Sunday, August 12, 2007

Follow that scent...

Perfume: The Story of a Murderer is our latest Saturday night movie, and it is based on the 1985 novel by Patrick Süskind (novel "Das Parfum").

This unique film chronicles the life of Jean-Baptiste Grenouille, who is born into the poorest of poor conditions during the mid-18th century in Paris, and has been blessed, or perhaps cursed, with an uncanny sense of smell. In fact, his olfactory sense so overwhelms him that he is driven to create the most beautiful scent on earth. Unfortunately, he is also a sociopath and his methods are shockingly gruesome.

Part horror movie and part mythical tale, this is the story of how Grenouille finds his way to Grasse, the perfume capital, and proceeds to become a serial killer in his quest to create the perfect perfume. He is a homicidal collector, like an animal on the trail of a specific scent.

The movie was made lavishly; the scenes where either monstrously vile or beautifully scenic, the stark difference between the horrible conditions in which most lived and the opulence enjoyed by a few. There are more extras in this film than I've ever seen before. The scenes were shot in France, but much of the background is Barcelona, a city which retains far more of it's 18th century look than Paris, which was completely rebuilt in the following century.

Ben Whishaw, as Grenouille, succeeded in making me very nervous. His merciless manner, unshakable purpose, and the way he would seem to be, alternately, a curious boy and a violent murderer kept me on edge the whole time. Grenouille is so far and away the most important character in this story, that it doesn't seem to matter, at least to me, who filled the other parts, though the other parts were also executed very well.

The ending is most unusual.

Tom Tykwer directed the film, and has pointed out that this unusual story contains the universal themes of a longing for recognition, and the idea that there's a genius hiding inside of everyone that would stun the world, if only it were revealed.

I admire this excellent review by Jay Richardson. He gives a more detailed account of the plot as well as some other interesting information.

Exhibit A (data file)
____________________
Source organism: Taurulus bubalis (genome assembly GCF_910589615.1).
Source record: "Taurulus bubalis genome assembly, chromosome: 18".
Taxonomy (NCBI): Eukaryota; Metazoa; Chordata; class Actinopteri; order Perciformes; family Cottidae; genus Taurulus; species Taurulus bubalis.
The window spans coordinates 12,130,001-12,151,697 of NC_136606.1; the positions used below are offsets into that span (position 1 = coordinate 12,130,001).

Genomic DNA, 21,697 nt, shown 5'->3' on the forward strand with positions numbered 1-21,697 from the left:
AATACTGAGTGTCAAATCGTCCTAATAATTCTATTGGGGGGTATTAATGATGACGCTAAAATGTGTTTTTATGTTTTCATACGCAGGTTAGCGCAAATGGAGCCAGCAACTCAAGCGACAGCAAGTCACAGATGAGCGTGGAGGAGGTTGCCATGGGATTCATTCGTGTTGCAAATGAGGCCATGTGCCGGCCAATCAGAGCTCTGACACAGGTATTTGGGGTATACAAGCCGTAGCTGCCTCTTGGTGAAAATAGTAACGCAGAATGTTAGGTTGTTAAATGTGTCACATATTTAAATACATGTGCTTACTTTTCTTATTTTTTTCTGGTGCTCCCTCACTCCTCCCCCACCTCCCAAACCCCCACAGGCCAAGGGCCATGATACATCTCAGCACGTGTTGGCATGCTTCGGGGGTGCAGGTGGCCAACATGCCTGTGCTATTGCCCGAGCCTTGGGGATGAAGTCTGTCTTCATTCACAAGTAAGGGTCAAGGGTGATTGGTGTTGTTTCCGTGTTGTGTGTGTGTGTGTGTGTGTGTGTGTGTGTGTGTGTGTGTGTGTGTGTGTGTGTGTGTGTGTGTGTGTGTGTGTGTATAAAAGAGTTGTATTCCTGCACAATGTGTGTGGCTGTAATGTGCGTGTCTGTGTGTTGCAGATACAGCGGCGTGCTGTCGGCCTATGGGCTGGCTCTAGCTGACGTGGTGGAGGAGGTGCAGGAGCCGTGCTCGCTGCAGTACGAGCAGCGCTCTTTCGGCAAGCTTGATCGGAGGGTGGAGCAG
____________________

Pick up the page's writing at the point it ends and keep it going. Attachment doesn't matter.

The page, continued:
Speaking of interesting information, Das Parfum, a bestseller in 1985, is the most successful German Language novel since All Quiet on the Western Front, by Erich Maria Remarque.
Also, incidentally, the late Kurt Cobain named it as one of his favorite novels, and it was the inspiration of his 1993 song "Scentless Apprentice."

Some of the Cast:
Ben Whishaw ... Jean-Baptiste Grenouille
Dustin Hoffman ... Giuseppe Baldini
Rachel Hurd-Wood ... Laura
Alan Rickman ... Richis
John Hurt ... Narrator (voice)


Doug said...

I heard mixed reviews of that movie, but I like the poster a lot.

TLP said...

Sounds too scary for me. I enjoyed your review and the one in the link. I don't think I could handle the movie.

Ariel the Thief said...

I loved the book but the things I read of the movie got me taken aback. but I haven't seen it, maybe it is a real good movie!

neva said...

sound pretty interesting... tho' maybe just a little creepy?

still, this was a fantastic review, and makes me more than a little curious. hopefully it'll show up on cable one of these days... could be the only way i'd actually get around to seeing it! that said, maybe i should just check out the book, instead? ; )

actonbell said...

Hmmm, maybe I should read this--I hear they had to cut a lot out.

Ariel the Thief said...

Neva and Actonbell, do check out the book! the movie makers have changed the end of the story, maybe because they have found it too frightening. which it is. ;-)

Minka said...

Ok...I think I'll go with teh book first and then check out the movie. A brilliant review, Actonbell.
Loved the little side trivia as well :)

tsduff said...

I think I've missed a lot by never having come over here Your reviews are great - and although I have not seen/heard/read the majority of your reviewed items, I shall now. I like scary things to a point... for example, I liked Silence of the Lambs, but I'm definitely not into gore. It really depends upon the story.